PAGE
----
Recipe courtesy of Colonial Williamsburg, Williamsburg, VA.
• ¼ pound bacon, cut in very small pieces
• 3 medium (¾ pound) potatoes, cubed
• 2 (8 ounce) cans minced clams and their liquid
• 2 (8 ounce) bottles clam juice
• 2 cups yellow onions, thinly sliced
• 2 Tablespoons flour
• 1 cup light cream
• ½ teaspoon salt
• ½ teaspoon white pepper
1. In a black cast iron pot, fry bacon until crisp and brown.
2. Add onions, potatoes, clams and clam juice; simmer until potatoes are done.
3. Do not brown.
4. Season with salt and pepper.
5. Mix flour in a little cold water and stir into chowder.
6. Add cream and stir.
7. Adjust seasonings.
8. Serve in a warm bowl.
If you want to go down the food anthropology chowder rabbit hole, I would recommend The Book of Chowder by Richard J. Hooker. It includes recipes, in chron. order, from 1751 to 1972. Apparently, traditionally, chowder was thickened using crackers. I usually use a beurre manier (flour and butter mashed up together) or pull out a few of the potatoes and mash them up and put them back in.
Basic recipe, which I use for fish chowder, clam chowder, or mixed seafood (fish and scallops, usually):
Some sort of oil to saute the onions and celery. Bacon fat, duck fat to bring it a little closer to kosher, or olive oil if I'm feeling dietish. Pull out the bacon before proceeding if you have to render it and keep it for including later or as a personal snack.
Saute 1 onion and about 3 ribs of celery in about 2 tbs. fat and a pinch of salt until they are softened.
Deglaze with sherry or white wine, about 1/4 cup and boil it down a bit.
Add about 3 cups of liquid--fish stock if you have it, juice from canned clams, chicken broth, etc. (If you can get a fish head from the market, fish stock is easy to make. Just like chicken stock but with a fish head and maybe some shrimp shells and legs from the freezer if you keep everything for such exigencies like I do.)
Add diced potatoes, from about 1 large russet potato or 2-3 med. red. I leave the skin on. Add some black pepper and thyme and a bay leaf.
Cook the potatoes, onions, and celery for about 20 minutes once you achieve a slow boil. Check your salt level and add if necessary.
Add ~1 cup cream, 1 cup frozen corn, and a beurre manier (1 tbs. flour to 1tbs. butter). Bring this back up to a simmer and cook for about 5-10 minutes, until it starts to thicken. Then add the fish/clams/etc. and some fresh tarragon and then cook for about 5 minutes more, to avoid overcooking the seafood. Finally, add the earlier cooked bacon and some chopped parsley and serve.
Disclaimer: this is not a super-traditional super-thick chowder. If you want that, you have to add more starch. You can do this the way you do a gravy--take out some of the hot stock, add a couple tbs. of cornstarch/flour/arrowroot and shake it up in a SCREW-TOP jar and return to the pot. I emphasize screw-top jar because of various Thanksgiving kitchen scalding explosions.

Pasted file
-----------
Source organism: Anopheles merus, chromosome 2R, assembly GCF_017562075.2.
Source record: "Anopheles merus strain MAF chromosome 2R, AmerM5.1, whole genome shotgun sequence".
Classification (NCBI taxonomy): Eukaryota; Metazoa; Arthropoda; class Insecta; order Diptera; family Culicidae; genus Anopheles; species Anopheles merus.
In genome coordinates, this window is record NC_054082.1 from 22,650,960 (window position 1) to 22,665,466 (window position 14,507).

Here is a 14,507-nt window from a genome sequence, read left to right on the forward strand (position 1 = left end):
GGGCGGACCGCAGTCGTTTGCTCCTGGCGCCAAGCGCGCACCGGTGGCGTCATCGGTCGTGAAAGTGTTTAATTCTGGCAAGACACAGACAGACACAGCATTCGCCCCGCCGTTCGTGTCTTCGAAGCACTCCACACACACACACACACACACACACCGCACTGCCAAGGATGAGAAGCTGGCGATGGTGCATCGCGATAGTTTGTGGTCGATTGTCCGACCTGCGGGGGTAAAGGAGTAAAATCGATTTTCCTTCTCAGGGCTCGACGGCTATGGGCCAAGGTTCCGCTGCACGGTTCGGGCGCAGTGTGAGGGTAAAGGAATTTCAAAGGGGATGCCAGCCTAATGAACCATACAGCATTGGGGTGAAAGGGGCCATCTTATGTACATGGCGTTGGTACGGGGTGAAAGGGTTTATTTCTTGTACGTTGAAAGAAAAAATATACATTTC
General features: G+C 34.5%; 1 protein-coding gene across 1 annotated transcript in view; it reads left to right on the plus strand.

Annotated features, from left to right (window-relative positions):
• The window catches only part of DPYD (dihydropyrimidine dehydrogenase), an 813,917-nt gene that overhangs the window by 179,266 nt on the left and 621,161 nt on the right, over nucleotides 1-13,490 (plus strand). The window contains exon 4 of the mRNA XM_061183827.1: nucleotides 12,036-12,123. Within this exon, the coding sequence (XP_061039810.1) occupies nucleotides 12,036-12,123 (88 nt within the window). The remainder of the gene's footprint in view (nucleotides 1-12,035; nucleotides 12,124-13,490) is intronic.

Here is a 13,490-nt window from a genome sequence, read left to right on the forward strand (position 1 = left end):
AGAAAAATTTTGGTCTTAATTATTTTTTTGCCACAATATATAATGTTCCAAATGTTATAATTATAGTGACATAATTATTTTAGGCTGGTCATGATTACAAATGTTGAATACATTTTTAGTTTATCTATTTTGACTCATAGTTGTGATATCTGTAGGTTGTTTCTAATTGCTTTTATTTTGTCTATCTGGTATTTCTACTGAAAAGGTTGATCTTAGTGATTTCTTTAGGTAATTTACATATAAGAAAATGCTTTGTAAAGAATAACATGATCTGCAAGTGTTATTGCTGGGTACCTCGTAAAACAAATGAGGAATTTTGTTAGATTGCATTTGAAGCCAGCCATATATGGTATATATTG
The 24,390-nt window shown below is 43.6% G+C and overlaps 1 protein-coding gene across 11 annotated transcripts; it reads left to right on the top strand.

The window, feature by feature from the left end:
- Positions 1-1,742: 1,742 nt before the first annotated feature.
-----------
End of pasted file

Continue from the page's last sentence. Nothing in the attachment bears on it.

here's a recipe reportedly by Jasper White, a lodestar of NE regional cooking;
A couple of notes: this is a very rich recipe, due to the cream, which I would normally not want too much of if I have really good clams and clam broth for a proper taste of the sea. If you are tempted to substitute milk, be aware that milk will curdle if held over heat too long (that's why restaurants use rouxs and other heretical thickeners in their chowders, to keep them from curdling - but at the cost of obscuring the taste of the sea). Of course, if you want to go towards a southeastern New England style of chowder, you'd emphasize the clam broth and ditch the dairy.
Also, the recipe specifies bacon. American bacon has a very distinct hickory aroma that can also obscure the taste of the sea. Salt/pickled pork (in other words, pork that is salt/brine-cured rather than smoked) is more classic to NE clam chowder.
Here is a non-traditional version that I adapted from Anna Michelle Jordan in the Santa Rosa Press Democrat. Her version had more cream and fewer potatoes, as I recall, it was too rich for our taste. This is pretty rich as it is. If you don't have access to Costco chopped clams, you can substitute those annoying little cans from the supermarket, but the value ratio (clams to juice) is much worse, and it will cost a lot more to make a big pot of soup. If you want something more traditional, you could leave out the bacon, substitute salt pork, and of course, leave out the chipotle powder and smoked salmon. You can use any type of potato, I never bother to peel them. Russet style potatoes will make the soup a little thicker and "starchier", but I probably like it best with Yukon golds or red boiling potatoes.
Smoky Clam Chowder
3 bacon slices, diced
1 medium onion, chopped
4 celery stalks, chopped
1/2 to 3/4 t. chipotle powder
6 potatoes, about 3 pounds, diced into 1/2 inch cubes
1 large (Costco) can chopped clams, drained, juice reserved
2 cups half and half
1 cup heavy cream
1/2 cup hard smoked salmon, broken in small pieces
Fresh ground black pepper
Fry bacon in 5 qt soup kettle on medium heat until crispy, remove bacon to paper towels.Cook onion and celery in bacon fat until very soft and fragrant, about 20 minutes. Season lightly with salt and add the chipotle powder.Add the diced potatoes, clam juice from clams, half and half, and enough water to barely cover the potatoes (if necessary) and bring to a boil over medium heat. Lower the heat and simmer about 15 minutes until potatoes are tender. Stir in the clams, cream, and salmon and simmer until heated through, about 5 minutes. Taste, correct for salt, add black pepper, and serve with crispy bacon added at the table.
Well, this is one of my husbands favorite meals, so we usually get 2 dinners for the 2 of us. I think if you used both cans from Costco (they come in 2-packs) and a large soup kettle, you could generously feed 15 women, especially if you also have salad, or bread, or sandwiches.